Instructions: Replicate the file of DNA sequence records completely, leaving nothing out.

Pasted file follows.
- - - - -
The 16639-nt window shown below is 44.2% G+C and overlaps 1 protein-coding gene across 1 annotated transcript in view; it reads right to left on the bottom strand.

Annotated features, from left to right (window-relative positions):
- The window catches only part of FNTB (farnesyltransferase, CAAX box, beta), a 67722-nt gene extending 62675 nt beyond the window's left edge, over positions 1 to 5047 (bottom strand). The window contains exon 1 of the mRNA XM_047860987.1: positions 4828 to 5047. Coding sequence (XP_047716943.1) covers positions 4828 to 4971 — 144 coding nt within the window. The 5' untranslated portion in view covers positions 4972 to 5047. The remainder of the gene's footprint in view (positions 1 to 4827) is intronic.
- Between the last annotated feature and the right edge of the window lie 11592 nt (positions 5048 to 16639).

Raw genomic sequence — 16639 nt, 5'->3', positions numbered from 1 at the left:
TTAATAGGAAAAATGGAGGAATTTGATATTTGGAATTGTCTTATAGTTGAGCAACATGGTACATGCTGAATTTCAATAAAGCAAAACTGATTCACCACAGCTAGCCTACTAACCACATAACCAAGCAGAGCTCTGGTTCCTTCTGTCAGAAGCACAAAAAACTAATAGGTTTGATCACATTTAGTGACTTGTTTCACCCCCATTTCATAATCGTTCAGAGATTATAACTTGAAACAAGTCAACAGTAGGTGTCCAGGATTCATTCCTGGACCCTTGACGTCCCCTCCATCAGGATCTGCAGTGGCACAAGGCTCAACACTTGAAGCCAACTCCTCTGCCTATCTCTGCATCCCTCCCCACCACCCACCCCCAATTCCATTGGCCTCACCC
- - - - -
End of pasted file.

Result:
The 16639-nt window shown below is 44.2% G+C and overlaps 1 protein-coding gene across 1 annotated transcript in view; it reads right to left on the bottom strand.

Annotated features, from left to right (window-relative positions):
- The window catches only part of FNTB (farnesyltransferase, CAAX box, beta), a 67722-nt gene extending 62675 nt beyond the window's left edge, over positions 1 to 5047 (bottom strand). The window contains exon 1 of the mRNA XM_047860987.1: positions 4828 to 5047. Coding sequence (XP_047716943.1) covers positions 4828 to 4971 — 144 coding nt within the window. The 5' untranslated portion in view covers positions 4972 to 5047. The remainder of the gene's footprint in view (positions 1 to 4827) is intronic.
- Between the last annotated feature and the right edge of the window lie 11592 nt (positions 5048 to 16639).

Raw genomic sequence — 16639 nt, 5'->3', positions numbered from 1 at the left:
TTAATAGGAAAAATGGAGGAATTTGATATTTGGAATTGTCTTATAGTTGAGCAACATGGTACATGCTGAATTTCAATAAAGCAAAACTGATTCACCACAGCTAGCCTACTAACCACATAACCAAGCAGAGCTCTGGTTCCTTCTGTCAGAAGCACAAAAAACTAATAGGTTTGATCACATTTAGTGACTTGTTTCACCCCCATTTCATAATCGTTCAGAGATTATAACTTGAAACAAGTCAACAGTAGGTGTCCAGGATTCATTCCTGGACCCTTGACGTCCCCTCCATCAGGATCTGCAGTGGCACAAGGCTCAACACTTGAAGCCAACTCCTCTGCCTATCTCTGCATCCCTCCCCACCACCCACCCCCAATTCCATTGGCCTCACCC